Financial advisors are encouraging people to look at their monetary situation carefully before buying a shiny new car.
They have calculated that an "08" £15,000 car will lose around half its value in three years and borrowing the money to buy the car at 7.7 per cent interest totals £9,347.
For some people worrying about negative home equity and mortgage commitments, that could make the difference between repossession or renegotiating their loans.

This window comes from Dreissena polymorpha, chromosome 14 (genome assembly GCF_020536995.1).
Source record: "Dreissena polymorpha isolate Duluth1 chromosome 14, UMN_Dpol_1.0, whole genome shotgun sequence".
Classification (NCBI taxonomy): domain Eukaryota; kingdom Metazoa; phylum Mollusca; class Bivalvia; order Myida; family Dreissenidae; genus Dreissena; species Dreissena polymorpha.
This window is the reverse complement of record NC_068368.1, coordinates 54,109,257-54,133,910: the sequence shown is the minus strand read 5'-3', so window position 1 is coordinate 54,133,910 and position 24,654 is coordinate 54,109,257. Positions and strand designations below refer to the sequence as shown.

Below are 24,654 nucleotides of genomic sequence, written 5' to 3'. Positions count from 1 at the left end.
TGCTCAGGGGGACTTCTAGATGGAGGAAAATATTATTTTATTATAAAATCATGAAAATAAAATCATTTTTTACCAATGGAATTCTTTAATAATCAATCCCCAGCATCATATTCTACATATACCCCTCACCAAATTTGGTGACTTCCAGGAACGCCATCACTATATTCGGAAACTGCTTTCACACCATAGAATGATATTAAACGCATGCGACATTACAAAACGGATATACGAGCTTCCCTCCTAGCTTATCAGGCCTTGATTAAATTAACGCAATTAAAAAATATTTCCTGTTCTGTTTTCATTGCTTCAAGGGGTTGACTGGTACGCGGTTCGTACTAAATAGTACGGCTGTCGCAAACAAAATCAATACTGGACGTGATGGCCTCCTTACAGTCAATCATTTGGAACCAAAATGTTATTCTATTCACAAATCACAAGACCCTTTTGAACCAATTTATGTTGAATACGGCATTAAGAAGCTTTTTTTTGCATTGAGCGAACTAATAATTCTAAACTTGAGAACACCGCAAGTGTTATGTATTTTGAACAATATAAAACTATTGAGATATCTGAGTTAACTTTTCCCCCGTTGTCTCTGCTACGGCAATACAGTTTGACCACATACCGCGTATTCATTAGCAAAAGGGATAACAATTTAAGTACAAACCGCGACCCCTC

Buying a used vehicle, even with slightly higher anticipated maintenance costs, may be the solution.
Mark Cornwall, of Car Parts Direct, said: "Cars are reliable for at least ten years providing they are serviced.
"Items such as brakes cost very little. Even the more expensive parts that could fail such as shock absorbers, drive shafts or a steering rack rarely cost more than a couple of hundred pounds – this is peanuts compared to financing a new vehicle."
Experian now produces information about CO2 emissions for used vehicles, as well as manufacturer readings for new vehicles being available, so green motorists should still be able to chose wisely.